But the normally loyal Mr Sheerman warned: "I think that, if the Prime Minister doesn't realise that, across the party, there is a disillusionment with the way the parliamentary party has been consulted, treated and valued, he is heading for trouble.

"If you lose your base of support, and if even the Cabinet starts to feel unhappy with the leadership of the Prime Minister, then that is one indication of unhappiness and destabilises a regime.

"If you do that with a broader group of colleagues in the parliamentary party, right across the political spectrum, then you are really in trouble and you've got to do something fast before it gets unstoppable."

Former home secretary John Reid tonight issued a statement through his office insisting that he would not be returning to government.

However his office refused to comment on a report that Mr Reid had turned down an offer of his old job at a meeting last night with Mr Brown.

The brief statement said only: "John Reid will not be returning to government. Any reports to the contrary are untrue."

Meanwhile Health Secretary Alan Johnson, who is seen as Mr Brown's most likely successor, said the Prime Minister was still the best man for the job.

"He is doing the job and there is absolutely no-one who could do the job better," he told Sky News.

Asked if he could personally do a better job than Mr Brown, Mr Johnson replied: "No".

Start your day with The Independent, sign up for daily news emails
Have you tried new the Independent Digital Edition apps?
News
ebooksAn unforgettable anthology of contemporary reportage
Latest stories from i100
Have you tried new the Independent Digital Edition apps?
Independent Dating
and  

By clicking 'Search' you
are agreeing to our
Terms of Use.

iJobs Job Widget
iJobs General

Recruitment Genius: Customer Accounts Executive

£14000 - £18000 per annum: Recruitment Genius: This is an opportunity for the ...

Recruitment Genius: Team Administrator / Secretary - South East

£14000 - £17000 per annum: Recruitment Genius: Full time Administrator/Secreta...

Recruitment Genius: Parts Advisor

£16500 - £18500 per annum: Recruitment Genius: One of the leading Mercedes-Ben...

Recruitment Genius: Software Developer

£27500 - £35000 per annum: Recruitment Genius: This is an exciting opportunity...

Day In a Page

Fifa corruption: The 161-page dossier that exposes the organisation's dark heart

The 161-page dossier that exposes Fifa's dark heart

How did a group of corrupt officials turn football’s governing body into what was, in essence, a criminal enterprise? Chris Green and David Connett reveal all
Mediterranean migrant crisis: 'If Europe thinks bombing boats will stop smuggling, it will not. We will defend ourselves,' says Tripoli PM

Exclusive interview with Tripoli PM Khalifa al-Ghweil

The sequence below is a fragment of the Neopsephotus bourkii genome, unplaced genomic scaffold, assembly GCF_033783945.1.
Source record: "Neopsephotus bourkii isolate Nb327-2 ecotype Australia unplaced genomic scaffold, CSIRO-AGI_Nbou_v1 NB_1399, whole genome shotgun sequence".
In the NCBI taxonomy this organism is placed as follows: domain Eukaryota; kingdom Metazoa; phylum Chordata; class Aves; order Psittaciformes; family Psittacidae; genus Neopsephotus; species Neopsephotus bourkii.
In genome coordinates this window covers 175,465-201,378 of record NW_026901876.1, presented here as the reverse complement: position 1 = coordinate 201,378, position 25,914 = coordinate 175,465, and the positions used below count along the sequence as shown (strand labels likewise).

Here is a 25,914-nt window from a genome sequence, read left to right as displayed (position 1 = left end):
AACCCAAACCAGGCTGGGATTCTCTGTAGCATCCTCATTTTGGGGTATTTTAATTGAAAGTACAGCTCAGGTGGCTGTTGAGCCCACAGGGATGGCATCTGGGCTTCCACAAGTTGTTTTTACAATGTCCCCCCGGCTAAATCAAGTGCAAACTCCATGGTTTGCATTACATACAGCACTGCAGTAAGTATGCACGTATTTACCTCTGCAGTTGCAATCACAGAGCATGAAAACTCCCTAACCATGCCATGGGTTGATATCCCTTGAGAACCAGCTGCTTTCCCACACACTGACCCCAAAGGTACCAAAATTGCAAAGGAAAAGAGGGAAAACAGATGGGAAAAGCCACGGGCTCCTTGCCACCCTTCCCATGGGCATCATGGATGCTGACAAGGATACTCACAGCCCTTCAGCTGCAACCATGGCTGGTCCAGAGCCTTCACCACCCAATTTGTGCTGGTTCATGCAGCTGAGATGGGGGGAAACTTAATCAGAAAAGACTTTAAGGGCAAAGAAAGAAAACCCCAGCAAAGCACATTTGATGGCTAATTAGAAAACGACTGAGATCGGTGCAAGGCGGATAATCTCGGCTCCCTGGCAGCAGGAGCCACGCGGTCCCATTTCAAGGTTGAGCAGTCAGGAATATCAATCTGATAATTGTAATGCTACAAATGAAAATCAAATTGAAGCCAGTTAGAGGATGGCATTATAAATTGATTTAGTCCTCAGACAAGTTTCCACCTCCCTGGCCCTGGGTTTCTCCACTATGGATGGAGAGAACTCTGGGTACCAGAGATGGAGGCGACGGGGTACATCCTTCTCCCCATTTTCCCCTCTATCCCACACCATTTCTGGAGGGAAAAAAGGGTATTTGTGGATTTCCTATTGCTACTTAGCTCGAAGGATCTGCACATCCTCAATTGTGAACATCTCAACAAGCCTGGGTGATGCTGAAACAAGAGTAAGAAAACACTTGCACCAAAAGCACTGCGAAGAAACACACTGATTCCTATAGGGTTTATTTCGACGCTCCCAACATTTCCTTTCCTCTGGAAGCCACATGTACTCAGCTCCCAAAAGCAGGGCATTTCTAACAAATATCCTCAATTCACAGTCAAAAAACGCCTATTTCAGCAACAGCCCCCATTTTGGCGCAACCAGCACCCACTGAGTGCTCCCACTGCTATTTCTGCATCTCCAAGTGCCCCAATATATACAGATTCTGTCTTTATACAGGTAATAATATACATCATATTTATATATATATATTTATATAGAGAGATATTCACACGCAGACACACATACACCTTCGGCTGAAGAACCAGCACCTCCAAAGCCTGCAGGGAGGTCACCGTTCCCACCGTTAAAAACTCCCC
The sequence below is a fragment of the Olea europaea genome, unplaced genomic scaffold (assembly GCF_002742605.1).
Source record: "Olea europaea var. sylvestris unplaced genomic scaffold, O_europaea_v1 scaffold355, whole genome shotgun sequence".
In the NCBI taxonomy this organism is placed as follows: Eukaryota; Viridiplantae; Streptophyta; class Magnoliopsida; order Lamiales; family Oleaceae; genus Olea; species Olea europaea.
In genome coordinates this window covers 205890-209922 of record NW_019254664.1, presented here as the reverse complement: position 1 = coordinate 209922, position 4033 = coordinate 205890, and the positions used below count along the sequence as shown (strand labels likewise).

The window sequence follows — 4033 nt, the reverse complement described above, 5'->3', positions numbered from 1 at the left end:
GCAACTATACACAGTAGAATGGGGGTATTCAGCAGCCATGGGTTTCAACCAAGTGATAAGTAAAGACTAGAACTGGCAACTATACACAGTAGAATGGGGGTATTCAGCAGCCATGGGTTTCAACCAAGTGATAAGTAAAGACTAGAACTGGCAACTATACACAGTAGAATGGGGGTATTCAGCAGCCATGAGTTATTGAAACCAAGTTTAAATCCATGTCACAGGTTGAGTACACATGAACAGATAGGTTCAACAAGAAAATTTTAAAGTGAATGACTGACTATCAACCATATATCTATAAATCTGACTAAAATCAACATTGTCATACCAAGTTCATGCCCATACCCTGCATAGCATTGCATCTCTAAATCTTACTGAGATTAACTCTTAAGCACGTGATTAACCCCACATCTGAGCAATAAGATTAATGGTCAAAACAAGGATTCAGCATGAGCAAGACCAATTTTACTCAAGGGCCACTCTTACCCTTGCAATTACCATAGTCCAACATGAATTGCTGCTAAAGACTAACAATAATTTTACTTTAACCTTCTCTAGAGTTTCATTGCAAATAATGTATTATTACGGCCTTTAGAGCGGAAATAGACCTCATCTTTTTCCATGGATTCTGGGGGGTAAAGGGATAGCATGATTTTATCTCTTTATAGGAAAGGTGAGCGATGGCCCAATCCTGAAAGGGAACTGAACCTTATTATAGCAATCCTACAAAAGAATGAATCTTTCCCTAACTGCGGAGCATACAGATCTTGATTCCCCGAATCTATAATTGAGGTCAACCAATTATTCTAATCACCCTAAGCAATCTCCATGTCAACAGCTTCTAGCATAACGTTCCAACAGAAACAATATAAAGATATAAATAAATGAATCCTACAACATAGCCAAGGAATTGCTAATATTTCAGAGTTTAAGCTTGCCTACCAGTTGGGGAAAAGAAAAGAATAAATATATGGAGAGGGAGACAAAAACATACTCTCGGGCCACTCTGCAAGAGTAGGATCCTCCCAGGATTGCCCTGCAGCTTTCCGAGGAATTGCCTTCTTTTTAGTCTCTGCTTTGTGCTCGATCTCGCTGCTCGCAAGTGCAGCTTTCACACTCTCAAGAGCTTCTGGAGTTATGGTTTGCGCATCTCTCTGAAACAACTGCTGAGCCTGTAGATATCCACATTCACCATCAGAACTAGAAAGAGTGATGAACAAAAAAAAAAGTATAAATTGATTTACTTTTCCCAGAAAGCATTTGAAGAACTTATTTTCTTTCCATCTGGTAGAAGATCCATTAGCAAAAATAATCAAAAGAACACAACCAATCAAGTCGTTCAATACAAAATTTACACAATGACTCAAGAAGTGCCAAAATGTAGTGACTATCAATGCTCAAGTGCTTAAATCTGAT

'If Europe thinks bombing boats will stop smuggling, it will not. We will defend ourselves'
Raymond Chandler's Los Angeles: How the author foretold the Californian water crisis

Raymond Chandler's Los Angeles

How the author foretold the Californian water crisis
Chinese artist who posted funny image of President Xi Jinping facing five years in prison as authorities crackdown on dissent in the arts

Art attack

Chinese artist who posted funny image of President Xi Jinping facing five years in prison
Marc Jacobs is putting Cher in the limelight as the face of his latest campaign

Cher is the new face of Marc Jacobs

Alexander Fury explains why designers are turning to august stars to front their lines
Parents of six-year-old who beat leukaemia plan to climb Ben Nevis for cancer charity

'I'm climbing Ben Nevis for my daughter'

Karen Attwood's young daughter Yasmin beat cancer. Now her family is about to take on a new challenge - scaling Ben Nevis to help other children
10 best wedding gift ideas

It's that time of year again... 10 best wedding gift ideas

Forget that fancy toaster, we've gone off-list to find memorable gifts that will last a lifetime
Paul Scholes column: With the Premier League over for another year, here are my end of season awards

Paul Scholes column

With the Premier League over for another year, here are my end of season awards
Heysel disaster 30th anniversary: Liverpool have seen too much tragedy to forget fateful day in Belgium

Liverpool have seen too much tragedy to forget Heysel

Thirty years ago, 39 fans waiting to watch a European Cup final died as a result of a fatal cocktail of circumstances. Ian Herbert looks at how a club dealt with this tragedy
Amir Khan vs Chris Algieri: Khan’s audition for Floyd Mayweather may turn into a no-win situation, says Frank Warren

Khan’s audition for Mayweather may turn into a no-win situation

The Bolton fighter could be damned if he dazzles and damned if he doesn’t against Algieri, the man last seen being decked six times by Pacquiao, says Frank Warren
Blundering Tony Blair quits as Middle East peace envoy – only Israel will miss him

Blundering Blair quits as Middle East peace envoy – only Israel will miss him

For Arabs – and for Britons who lost their loved ones in his shambolic war in Iraq – his appointment was an insult, says Robert Fisk
Fifa corruption arrests: All hail the Feds for riding to football's rescue

Fifa corruption arrests

All hail the Feds for riding to football's rescue, says Ian Herbert
Isis in Syria: The Kurdish enclave still resisting the tyranny of President Assad and militant fighters

The Kurdish enclave still resisting the tyranny of Assad and Isis

In Syrian Kurdish cantons along the Turkish border, the progressive aims of the 2011 uprising are being enacted despite the war. Patrick Cockburn returns to Amuda
How I survived Cambodia's Killing Fields: Acclaimed surgeon SreyRam Kuy celebrates her mother's determination to escape the US

How I survived Cambodia's Killing Fields

Acclaimed surgeon SreyRam Kuy celebrates her mother's determination to escape to the US
Stephen Mangan interview: From posh buffoon to pregnant dad, the actor has quite a range

How Stephen Mangan got his range

Posh buffoon, hapless writer, pregnant dad - Mangan is certainly a versatile actor